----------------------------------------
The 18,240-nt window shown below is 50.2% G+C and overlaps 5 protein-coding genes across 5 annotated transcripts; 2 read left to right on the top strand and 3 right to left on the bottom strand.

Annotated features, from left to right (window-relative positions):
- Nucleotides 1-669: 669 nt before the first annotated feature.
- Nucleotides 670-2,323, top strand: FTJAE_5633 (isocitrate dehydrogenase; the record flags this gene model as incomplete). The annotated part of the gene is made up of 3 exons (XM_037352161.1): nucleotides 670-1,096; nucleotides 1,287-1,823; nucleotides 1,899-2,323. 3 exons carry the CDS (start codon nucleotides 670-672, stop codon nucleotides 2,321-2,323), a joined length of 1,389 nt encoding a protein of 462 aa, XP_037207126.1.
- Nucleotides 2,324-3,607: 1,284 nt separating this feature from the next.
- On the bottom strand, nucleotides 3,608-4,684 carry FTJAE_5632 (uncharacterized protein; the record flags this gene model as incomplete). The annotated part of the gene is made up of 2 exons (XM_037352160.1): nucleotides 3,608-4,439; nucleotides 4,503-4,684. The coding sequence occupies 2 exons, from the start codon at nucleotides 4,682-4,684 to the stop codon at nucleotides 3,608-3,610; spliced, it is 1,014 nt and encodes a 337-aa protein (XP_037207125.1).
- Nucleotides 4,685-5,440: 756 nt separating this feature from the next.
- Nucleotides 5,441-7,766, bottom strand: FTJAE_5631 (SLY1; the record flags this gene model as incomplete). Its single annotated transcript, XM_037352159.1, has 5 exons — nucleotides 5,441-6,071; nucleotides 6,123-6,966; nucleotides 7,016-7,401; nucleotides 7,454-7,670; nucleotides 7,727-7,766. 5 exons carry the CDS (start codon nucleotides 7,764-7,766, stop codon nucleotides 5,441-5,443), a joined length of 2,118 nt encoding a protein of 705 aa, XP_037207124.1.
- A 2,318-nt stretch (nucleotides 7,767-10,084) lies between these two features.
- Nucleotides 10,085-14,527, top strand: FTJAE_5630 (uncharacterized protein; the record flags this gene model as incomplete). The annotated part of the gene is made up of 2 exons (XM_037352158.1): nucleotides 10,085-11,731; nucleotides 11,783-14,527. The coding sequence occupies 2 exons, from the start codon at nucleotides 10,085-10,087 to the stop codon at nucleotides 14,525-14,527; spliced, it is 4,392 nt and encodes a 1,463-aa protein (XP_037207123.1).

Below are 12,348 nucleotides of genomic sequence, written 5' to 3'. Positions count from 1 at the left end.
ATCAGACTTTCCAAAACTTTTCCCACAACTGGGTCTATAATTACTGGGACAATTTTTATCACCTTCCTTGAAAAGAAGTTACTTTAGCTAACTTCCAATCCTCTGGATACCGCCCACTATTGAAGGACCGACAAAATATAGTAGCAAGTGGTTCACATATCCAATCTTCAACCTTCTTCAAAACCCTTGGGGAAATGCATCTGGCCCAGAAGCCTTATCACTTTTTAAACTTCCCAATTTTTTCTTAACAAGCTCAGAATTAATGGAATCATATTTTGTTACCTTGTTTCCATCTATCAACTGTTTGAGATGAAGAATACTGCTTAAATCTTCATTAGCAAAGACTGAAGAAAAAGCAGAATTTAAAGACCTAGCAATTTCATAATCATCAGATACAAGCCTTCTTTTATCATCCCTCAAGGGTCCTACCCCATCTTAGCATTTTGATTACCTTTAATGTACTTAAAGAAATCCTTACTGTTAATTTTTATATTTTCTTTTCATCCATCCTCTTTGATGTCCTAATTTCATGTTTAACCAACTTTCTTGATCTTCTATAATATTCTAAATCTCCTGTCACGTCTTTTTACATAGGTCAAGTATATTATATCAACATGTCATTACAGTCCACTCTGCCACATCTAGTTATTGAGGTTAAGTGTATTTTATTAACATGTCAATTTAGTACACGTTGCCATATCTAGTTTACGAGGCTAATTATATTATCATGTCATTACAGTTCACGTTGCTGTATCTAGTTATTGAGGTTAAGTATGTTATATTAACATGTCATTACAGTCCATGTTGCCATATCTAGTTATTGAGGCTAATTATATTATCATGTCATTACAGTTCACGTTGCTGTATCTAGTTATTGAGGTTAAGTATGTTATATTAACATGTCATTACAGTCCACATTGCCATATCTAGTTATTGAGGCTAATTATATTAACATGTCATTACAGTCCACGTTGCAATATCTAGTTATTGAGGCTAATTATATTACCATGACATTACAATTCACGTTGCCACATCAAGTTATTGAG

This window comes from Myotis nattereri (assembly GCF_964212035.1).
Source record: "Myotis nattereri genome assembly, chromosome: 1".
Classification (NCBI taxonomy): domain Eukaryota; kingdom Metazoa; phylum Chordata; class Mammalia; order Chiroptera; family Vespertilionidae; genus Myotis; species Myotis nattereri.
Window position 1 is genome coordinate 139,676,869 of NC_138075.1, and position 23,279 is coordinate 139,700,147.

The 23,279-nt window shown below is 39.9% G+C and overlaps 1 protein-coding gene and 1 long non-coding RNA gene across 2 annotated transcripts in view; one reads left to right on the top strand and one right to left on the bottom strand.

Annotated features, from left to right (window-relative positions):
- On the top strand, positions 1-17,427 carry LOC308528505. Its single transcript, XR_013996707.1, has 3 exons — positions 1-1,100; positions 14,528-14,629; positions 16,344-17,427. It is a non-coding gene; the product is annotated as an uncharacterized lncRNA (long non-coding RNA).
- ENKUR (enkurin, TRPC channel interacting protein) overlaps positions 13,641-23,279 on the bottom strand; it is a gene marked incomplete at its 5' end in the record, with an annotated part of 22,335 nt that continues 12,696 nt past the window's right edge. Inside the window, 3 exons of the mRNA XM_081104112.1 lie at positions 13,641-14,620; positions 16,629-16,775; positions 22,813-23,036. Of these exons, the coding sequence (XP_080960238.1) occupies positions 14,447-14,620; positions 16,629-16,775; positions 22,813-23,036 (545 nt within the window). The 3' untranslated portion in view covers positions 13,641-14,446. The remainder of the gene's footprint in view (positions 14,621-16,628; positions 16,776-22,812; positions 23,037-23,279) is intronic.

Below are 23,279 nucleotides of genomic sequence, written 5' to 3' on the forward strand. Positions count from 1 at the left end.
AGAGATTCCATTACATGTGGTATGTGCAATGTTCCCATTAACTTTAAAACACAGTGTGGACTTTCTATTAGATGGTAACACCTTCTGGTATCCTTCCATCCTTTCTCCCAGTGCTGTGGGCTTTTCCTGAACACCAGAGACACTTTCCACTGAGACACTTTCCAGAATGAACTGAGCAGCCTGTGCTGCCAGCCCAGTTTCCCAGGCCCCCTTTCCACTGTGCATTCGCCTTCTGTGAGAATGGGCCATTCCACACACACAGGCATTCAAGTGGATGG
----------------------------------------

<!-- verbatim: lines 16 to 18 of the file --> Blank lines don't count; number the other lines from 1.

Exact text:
Window position 1 is genome coordinate 139,676,869 of NC_138075.1, and position 23,279 is coordinate 139,700,147.

The 23,279-nt window shown below is 39.9% G+C and overlaps 1 protein-coding gene and 1 long non-coding RNA gene across 2 annotated transcripts in view; one reads left to right on the top strand and one right to left on the bottom strand.

Annotated features, from left to right (window-relative positions):